In "Is it so wrong to put teens before adults?" (FE Focus, January 27), Julian Gravatt mistakenly suggests that the Niace report Eight in Ten blames teenagers for cuts to adult courses.
The implication is that members of the inquiry resent the Government's commitment to increase participation and lift the quality of the curriculum for 16 to 19-year-olds.
That is entirely inaccurate: the inquiry strongly supports both of these aims, and nowhere in the report do we suggest that the Government should divert resources from younger learners to adults.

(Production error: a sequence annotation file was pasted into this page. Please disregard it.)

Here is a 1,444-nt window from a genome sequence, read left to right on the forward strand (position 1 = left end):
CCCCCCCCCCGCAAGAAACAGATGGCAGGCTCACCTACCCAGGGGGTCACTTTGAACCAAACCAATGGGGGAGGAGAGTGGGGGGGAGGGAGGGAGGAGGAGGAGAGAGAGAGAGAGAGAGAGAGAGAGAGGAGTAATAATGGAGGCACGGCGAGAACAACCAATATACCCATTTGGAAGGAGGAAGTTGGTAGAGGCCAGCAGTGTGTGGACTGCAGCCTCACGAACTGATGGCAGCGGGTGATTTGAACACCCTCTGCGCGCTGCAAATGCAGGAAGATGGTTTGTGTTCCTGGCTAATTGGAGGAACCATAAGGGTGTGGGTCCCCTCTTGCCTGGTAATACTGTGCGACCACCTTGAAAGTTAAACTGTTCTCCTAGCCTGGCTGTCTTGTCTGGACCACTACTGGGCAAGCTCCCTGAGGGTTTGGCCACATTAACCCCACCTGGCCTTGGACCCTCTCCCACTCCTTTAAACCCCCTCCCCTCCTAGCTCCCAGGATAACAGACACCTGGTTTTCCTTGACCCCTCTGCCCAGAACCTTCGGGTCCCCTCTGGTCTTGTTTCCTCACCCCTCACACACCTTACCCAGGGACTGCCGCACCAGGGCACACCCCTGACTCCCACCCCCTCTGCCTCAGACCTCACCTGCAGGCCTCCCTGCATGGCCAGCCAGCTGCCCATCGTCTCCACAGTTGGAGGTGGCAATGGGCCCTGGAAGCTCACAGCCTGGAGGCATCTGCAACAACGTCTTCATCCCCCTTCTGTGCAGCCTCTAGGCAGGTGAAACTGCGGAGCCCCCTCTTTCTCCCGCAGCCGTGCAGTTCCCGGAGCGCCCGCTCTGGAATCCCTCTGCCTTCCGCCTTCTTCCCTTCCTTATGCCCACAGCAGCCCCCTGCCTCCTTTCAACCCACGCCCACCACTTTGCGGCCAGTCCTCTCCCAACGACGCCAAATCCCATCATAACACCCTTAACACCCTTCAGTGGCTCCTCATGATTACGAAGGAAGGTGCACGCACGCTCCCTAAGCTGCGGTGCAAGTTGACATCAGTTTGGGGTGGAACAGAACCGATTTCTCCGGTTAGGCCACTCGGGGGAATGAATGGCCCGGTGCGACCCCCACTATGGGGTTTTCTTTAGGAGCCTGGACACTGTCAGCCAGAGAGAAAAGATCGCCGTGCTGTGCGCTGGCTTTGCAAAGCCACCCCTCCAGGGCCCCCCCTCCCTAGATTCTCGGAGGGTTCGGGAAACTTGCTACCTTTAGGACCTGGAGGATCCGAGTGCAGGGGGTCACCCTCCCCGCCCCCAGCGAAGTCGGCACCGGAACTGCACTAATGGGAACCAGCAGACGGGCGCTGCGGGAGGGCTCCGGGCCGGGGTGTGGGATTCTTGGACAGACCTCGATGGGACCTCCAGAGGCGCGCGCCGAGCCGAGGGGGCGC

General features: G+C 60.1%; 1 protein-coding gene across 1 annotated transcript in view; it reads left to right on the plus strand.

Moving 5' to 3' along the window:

Our concern was to highlight the centrality of adult learning to the goal of a high-skills economy, and as a force for social cohesion and cultural value in troubled times.
The present approach and funding levels are not up to these vitally important tasks: our report describes the kind of policies that are needed.
It is misleading to suggest that these can only be achieved at the expense of younger learners.
Nadine Cartner Member of the Niace Committee of Inquiry into Adult Learning Leicester